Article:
Singapore – With a travel ban imposed on visitors with recent travel history from India and Bangladesh, companies that have relied on migrant workers from these countries are now considering other options for human resources.
Singapore has banned entry and transit for visitors, including long-term pass holders, with recent travel history to Nepal, Pakistan, Bangladesh, and Sri Lanka beginning May 2.
The tighter border controls were imposed amid the rising number of confirmed Covid-19 cases within the community and the worsening Covid-19 outbreak in India.
On May 4, the Ministry of Health (MOH) announced that stricter measures would be implemented amid the rising Covid-19 cases.
However, “this is not a circuit breaker. We certainly hope not to have to invoke another circuit breaker”, he said.
Mr Wong also acknowledged that certain industries like construction and small and medium enterprises in Singapore would be affected by the travel ban.
“More recently, when we restricted the flow of workers from India and the entire South Indian continent…it means considerable delays will be added to all of our projects,” said Mr Wong.
Despite the Building and Construction Authority announcing on Apr 26 that it will provide support measures such as granting more flexibility for firms to source workers from China, companies have voiced that this won’t be enough.
“As it is, the daily rate for a Chinese worker is about S$200 to S$300 per day. With this move, don’t be surprised that the cost will go up 30 per cent to 40 per cent more for each worker,” he said.
“However, I also think many companies will hold back on hiring more Chinese workers, as they don’t have the budget to. And this will lead to more project delays.”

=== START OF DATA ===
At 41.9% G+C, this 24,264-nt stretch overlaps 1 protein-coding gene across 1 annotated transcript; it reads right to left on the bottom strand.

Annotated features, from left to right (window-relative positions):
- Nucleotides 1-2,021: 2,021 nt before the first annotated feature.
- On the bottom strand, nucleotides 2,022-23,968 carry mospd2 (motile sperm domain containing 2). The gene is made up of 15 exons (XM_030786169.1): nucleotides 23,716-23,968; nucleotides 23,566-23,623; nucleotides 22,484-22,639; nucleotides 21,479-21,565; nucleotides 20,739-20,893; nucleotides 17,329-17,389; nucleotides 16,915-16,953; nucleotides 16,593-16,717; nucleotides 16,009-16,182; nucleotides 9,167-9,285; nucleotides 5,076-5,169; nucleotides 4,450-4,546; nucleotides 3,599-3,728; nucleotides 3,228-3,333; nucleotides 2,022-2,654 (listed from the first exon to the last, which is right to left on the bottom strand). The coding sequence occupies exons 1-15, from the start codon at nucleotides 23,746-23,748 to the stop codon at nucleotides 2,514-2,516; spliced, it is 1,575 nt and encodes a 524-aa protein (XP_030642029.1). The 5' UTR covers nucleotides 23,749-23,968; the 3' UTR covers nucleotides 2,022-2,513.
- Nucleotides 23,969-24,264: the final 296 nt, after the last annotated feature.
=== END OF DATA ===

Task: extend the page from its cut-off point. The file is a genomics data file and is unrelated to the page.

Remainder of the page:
Meanwhile, the daily rate for workers from India or Bangladesh is about S$120 to S$150, an increase from S$70 to S$80 in the past.
Another construction company executive told CNA that there is currently a shortage of workers ranging from 30 to 40 per cent.
While sourcing from China will meet some gaps, fewer are willing to work in Singapore given economic opportunities in their home country.
“There was a net decrease of workers from the system practically the whole of last year … now with the stoppage from India, that makes the whole scenario even more challenging,” he said.
When asked if they were continuing their search in other countries, the executive confirmed they were “still looking”.
According to Assistant Professor Laavanya Kathiravelu from Nanyang Technological University’s School of Social Sciences, other industries, including food and beverage, shipyard and manufacturing, might be affected by the shortage of migrant workers.
“These are all areas of our economy that rely heavily on South Asian migrant labour,” she said./TISG
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